Tuesday, November 17, 2020


An Enoch Wood & Sons (1818-1846) Sporting Series Knife Rest (top) featuring a Gnu

Gnus are not common animals on transferware. There are lots of sheep and cows, but not too many gnus.  A helpful transferware collector sent me a photo of a knife rest with the gnu on one side and a grys-bok  (also grysbok) on the other side. The gnu and grys-bok are unusual to find on a piece of transferware, but it is also unusual to see a knife rest printed on both sides.

Enoch Wood Sporting Series Knife Rest (bottom) featuring a Grys-Bok


 Both patterns are copied from Thomas Bewick's 1790 book "A General History of Quadrupeds."


I wondered if the gnu appeared on any of the patterns in the Transferware Collectors Club database of patterns and sources. I found a gnu in the border of an "Arctic Scenery" platter.  For TCC members, this is pattern #10689.

The gnu is in the border at the top of the "Arctic Scenery" platter.

I also wondered if the gnu appeared on any other items in Enoch Wood's Sporting Series. I found a basket among my many thousands of photos that showed a gnu printed on the outside under the piercings.


Enoch Wood Basket with Gnu

What is a gnu? A gnu is an antelope. It's also known as a wildebeest.  A grys-bok is also an antelope. I haven't found another grys-bok on transferware yet. I shall keep on looking!

One more thing. What is the difference between an antelope and a deer. A male deer has antlers which he sheds and grows every year while an antelope has horns that are permanent.

And another thing. The center of the basket is the Polar Bear pattern.


Sunday, November 15, 2020


J. Dimmock & Co. (1862-1904) "Japanese" 16 inch platter

We are fortunate to harbor numerous snowy white egrets in the South San Francisco Bay environs. I admire these commonly solitary fishermen and fisherwomen, as they patiently await and then pounce upon small fish and other fare. One even dropped into our backyard one day (no fish). On a recent walk in the Palo Alto Baylands, we spotted one nearby.

I wondered how and if egrets were portrayed on transferware, so I looked at the Transferware Collectors Club Database of Patterns and Sources. The results were a bit surprising. The only egrets depicted on transferware in the database were from the Aesthetic period (let's say 1860-1900, more or less). Only four patterns have thus far been documented with "egret" in the pattern name, interestingly, all produced by W.T. Copeland (& Sons).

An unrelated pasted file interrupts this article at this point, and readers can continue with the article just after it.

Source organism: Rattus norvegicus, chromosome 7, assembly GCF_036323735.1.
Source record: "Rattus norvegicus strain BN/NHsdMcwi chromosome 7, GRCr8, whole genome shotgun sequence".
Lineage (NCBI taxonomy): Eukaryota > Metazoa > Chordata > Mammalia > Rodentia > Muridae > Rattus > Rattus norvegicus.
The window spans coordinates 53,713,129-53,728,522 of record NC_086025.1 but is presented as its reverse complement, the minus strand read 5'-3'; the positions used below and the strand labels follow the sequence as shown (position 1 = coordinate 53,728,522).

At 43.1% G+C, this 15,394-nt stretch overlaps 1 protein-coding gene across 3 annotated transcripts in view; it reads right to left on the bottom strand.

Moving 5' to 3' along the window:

Ignoring pattern name and using the General Search for "egret" in the database, I found only ten patterns, with several additional makers. Searching the Aesthetic/Bird sub-category, the results indicate 259 recorded patterns! I am only showing you a few patterns. Let me know if you know of others. Also, let me know if some of the birds aren't egrets!

W.T. Copeland (& Sons) Egrets and Fans 10.12 inch plate

W.T. Copeland (& Sons) undertray

Powell & Bishop (1876-1878) "Aquatic" 17.5 inch platter

Brown-Westhead, Moore & Co. (1862-1904) "Alexandra" 9.25 inch plate

Ridgway, Sparks & Ridgway (1872-1878) "Indus" 10.62 inch plate or soup plate


G.L.Ashworth & Bros. (Ltd.) 1860-1968 "Melrose" plate

Sunday, November 1, 2020



Percy Big Cat and a Blue Transferware Teapot, ca. 1825

Percy Big Cat died on April 30, 2020. I didn't post about him because his death seemed irrelevant at the beginning of the Covid-19 Pandemic.  In the midst of all the chaos and human deaths, it seemed wrong for me to mourn a cat. 

I have had many months to think about what it means for me to mourn Percy. He was the second of three loses, sandwiched between my beloved friend Dora at the end of January and my beloved mother-in-law at the end of September.  I did post about their deaths. It was important that friends and relatives were informed. I even wrote a Dishy News post about Dora.

So, here is a post for Percy Big Cat. Constant companion. Giver of love bites and kisses. Spreader of huge amount of fur.  Winner of the loudest purrs!  Lover of pottery! See the photos below.


One more thing.  Percy's love for me was simple: food, affection, and a bed (mine) to sleep in. My love for him was simple too. It was unadulterated by all of the complicated ways I love other humans. I miss him. Even his fur.


My beautiful twenty-seven pound Ragdoll Cat (2007-2020)



Saturday, August 8, 2020

DARLA 8/8/20

Today, 8/8/20, would have been Darla's 80th birthday. I made a needlepoint picture of an iris (Darla's favorite flower) for her 40th birthday.  She thought that turning forty on 8/8/80 was terrific! Not one to moan about aging, she threw herself a fabulous party that included all of her family and friends.